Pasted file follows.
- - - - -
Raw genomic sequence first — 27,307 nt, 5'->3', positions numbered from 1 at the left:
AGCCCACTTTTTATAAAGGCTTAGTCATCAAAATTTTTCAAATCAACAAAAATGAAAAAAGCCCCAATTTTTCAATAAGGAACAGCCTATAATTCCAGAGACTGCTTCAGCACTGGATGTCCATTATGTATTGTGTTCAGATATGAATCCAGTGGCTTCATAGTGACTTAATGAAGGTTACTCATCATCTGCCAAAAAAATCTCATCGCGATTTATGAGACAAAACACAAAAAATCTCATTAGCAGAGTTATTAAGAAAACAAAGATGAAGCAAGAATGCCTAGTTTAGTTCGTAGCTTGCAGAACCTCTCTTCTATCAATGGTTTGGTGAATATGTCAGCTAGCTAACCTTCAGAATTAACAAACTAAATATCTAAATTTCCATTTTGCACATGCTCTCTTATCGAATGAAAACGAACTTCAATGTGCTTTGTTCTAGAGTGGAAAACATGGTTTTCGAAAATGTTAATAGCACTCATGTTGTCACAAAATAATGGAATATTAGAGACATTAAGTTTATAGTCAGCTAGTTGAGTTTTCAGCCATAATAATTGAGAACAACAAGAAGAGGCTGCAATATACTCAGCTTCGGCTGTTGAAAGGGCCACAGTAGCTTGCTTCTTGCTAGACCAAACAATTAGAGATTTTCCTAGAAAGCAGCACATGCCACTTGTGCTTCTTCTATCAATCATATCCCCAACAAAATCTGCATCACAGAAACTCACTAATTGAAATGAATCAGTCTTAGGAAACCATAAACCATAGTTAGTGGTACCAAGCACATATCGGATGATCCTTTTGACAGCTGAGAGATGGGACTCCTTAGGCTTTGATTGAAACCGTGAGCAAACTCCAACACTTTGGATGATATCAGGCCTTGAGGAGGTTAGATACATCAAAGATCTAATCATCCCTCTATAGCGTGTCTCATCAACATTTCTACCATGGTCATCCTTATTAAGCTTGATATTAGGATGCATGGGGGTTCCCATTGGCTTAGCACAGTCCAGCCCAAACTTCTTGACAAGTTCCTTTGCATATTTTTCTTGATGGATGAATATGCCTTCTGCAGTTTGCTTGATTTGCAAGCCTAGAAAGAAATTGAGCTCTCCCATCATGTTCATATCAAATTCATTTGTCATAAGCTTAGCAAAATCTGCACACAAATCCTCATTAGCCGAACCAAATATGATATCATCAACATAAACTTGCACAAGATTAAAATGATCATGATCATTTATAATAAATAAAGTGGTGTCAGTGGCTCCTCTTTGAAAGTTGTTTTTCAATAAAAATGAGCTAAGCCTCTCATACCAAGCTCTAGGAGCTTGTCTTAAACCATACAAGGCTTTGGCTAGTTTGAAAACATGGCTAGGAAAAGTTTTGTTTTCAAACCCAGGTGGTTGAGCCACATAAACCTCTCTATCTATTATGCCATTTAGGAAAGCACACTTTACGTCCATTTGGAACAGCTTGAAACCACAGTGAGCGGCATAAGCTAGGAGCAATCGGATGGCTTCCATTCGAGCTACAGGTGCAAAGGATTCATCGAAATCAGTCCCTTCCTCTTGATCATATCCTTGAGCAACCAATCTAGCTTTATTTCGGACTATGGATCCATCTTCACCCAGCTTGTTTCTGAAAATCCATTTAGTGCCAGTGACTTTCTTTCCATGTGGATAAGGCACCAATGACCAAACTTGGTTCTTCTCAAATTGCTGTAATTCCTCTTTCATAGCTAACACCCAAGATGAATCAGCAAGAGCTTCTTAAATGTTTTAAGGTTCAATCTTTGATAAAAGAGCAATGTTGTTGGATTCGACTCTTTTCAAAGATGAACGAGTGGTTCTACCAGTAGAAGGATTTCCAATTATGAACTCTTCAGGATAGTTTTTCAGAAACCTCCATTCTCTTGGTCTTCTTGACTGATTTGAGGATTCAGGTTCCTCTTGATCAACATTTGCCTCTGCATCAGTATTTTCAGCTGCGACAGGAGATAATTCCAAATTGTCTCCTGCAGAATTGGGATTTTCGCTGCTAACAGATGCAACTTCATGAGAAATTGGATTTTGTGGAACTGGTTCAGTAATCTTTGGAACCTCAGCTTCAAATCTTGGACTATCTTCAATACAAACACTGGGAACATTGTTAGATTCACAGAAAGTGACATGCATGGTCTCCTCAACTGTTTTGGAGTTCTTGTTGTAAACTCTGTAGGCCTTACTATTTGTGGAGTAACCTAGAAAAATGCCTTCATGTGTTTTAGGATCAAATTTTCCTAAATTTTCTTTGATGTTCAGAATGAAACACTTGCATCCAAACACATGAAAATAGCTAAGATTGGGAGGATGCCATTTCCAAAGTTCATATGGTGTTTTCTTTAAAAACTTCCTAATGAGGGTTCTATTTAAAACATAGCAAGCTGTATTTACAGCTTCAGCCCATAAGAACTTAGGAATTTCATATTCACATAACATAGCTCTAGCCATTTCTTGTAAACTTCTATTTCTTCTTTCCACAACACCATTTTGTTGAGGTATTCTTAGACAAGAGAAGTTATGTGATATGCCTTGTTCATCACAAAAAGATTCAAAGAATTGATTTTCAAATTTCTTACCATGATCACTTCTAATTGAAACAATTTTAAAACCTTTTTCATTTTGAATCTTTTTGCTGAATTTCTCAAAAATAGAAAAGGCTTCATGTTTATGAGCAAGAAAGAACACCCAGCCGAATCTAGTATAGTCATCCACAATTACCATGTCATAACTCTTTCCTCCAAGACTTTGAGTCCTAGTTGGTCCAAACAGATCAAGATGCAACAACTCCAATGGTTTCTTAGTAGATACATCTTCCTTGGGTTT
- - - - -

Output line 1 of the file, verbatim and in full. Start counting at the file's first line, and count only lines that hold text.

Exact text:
Raw genomic sequence first — 27,307 nt, 5'->3', positions numbered from 1 at the left: